• The Flag Bearer Award: The PFLAG Flag Bearer Award is given in acknowledgement of the accomplishments of a PFLAG or a non-PFLAG individual/s, businesses, and organizations that have made lasting contributions to the safety and/or equality of our LGBTQ children, family and friends. A recipient of the Flag Bearer Award can be a member of PFLAG but the work the person or persons are doing is being done outside the framework of the PFLAG organization.
  • The Betty Degeneres Advocate Award: This award is named in honor of Betty Degeneres, mother of celebrity Ellen Degeneres, who has used her public stature to educate diverse groups, primarily outside of the PFLAG chapter network, about the critical role of parent, family and ally affirmation of people who are LGBTQ.
Betty DeGeneres accept the first ever  Betty DeGeneres
Advocate Award at the 2011 PFLAG National Convention
“Take a look around your state and think about who would make a great Starr award nominee. You likely have someone in your membership who is always going above and beyond. Or perhaps you know of a non-member or even someone in the news who has been helping with the fight for equality who would be perfect for the Flag Bearer or Betty Degeneres awards,” said Kay Heggestad, co-chair of the PFLAG Board Awards Committee. “Nominate them, now’s the time!”
These awards are a prime opportunity for you to take leadership in ensuring that people who have demonstrated outstanding contributions to PFLAG’s mission and goals are getting the recognition that they deserve. All nominations will be reviewed by a panel of PFLAG member leaders, and final recommendations for awards will be submitted to and approved by the PFLAG Board.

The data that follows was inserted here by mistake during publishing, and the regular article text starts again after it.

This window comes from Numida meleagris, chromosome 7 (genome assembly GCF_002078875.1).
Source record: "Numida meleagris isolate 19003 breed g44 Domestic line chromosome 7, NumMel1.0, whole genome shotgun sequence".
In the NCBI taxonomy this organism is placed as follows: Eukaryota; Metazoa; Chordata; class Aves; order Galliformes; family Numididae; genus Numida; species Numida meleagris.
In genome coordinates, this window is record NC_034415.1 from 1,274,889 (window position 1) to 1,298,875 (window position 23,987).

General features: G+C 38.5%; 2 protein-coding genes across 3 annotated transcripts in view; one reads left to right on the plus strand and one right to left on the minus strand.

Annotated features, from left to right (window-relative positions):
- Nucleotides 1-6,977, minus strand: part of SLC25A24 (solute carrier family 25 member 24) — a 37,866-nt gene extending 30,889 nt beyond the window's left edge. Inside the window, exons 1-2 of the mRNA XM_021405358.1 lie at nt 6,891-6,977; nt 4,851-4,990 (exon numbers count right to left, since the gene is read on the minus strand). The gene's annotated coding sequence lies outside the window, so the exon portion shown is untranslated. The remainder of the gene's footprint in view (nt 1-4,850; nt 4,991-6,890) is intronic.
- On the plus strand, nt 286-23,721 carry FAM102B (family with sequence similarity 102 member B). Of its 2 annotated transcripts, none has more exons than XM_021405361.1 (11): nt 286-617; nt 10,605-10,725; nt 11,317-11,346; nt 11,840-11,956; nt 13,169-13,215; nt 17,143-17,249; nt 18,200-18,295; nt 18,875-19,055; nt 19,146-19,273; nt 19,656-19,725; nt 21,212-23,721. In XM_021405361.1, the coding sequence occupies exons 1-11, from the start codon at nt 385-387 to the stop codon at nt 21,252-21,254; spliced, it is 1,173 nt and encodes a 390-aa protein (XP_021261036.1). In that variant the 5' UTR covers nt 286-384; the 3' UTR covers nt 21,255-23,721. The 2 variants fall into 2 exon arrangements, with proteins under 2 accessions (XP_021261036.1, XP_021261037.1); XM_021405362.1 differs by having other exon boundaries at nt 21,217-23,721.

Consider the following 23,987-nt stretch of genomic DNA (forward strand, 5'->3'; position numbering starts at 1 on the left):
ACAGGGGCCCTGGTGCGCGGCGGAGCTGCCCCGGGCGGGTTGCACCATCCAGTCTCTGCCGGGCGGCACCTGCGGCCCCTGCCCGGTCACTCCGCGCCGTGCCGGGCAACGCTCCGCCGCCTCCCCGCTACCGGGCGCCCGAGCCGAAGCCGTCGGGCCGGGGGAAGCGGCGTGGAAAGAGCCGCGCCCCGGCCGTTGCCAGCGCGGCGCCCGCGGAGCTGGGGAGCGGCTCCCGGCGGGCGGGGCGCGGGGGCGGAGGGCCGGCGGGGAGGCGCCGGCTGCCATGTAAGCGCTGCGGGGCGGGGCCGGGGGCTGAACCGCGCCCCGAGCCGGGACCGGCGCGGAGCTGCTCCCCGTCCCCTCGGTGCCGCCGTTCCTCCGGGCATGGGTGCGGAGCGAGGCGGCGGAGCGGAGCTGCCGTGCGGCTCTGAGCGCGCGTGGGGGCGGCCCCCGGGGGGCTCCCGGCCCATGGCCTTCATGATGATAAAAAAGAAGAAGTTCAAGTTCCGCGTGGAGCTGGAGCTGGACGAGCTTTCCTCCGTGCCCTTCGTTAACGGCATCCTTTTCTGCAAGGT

“This is a chance for you to help highlight people who can serve as inspirations to us all who otherwise might not get a platform to talk about their work,” said Bobbie Barry, committee co-chair. “And what better place to spotlight this work than at the PFLAG National Convention!”
Ready to get started with your nominations? All nominations are done online, through the ProposalSpace system. You will need to create a login to submit, but doing so is free.


The nomination period closes at 11:59pm on February 1, 2015. So submit a nominee now! Your nomination may just be the one that creates PFLAG’s next big award winner!

Monday, December 22, 2014

Let there be peace and dialogue....


Over the weekend, we at PFLAG National were heartbroken to hear about the tragic deaths of New York Police Department Officer Wenjian Liu and Officer Rafael Ramos in New York City. We condemn this violent act and any violent act in the name of retaliation for the deaths of Eric Garner and Michael Brown. We grieve for these officers, their families and those with whom they served as well as for the family of Officer Charles Kondek in Pinellas County, Florida, who also died in the line of duty this weekend.  This has been a divisive time in our country and for just too many families, this season has been about tremendous pain and loss at the time of year heralded for unity, peace and understanding.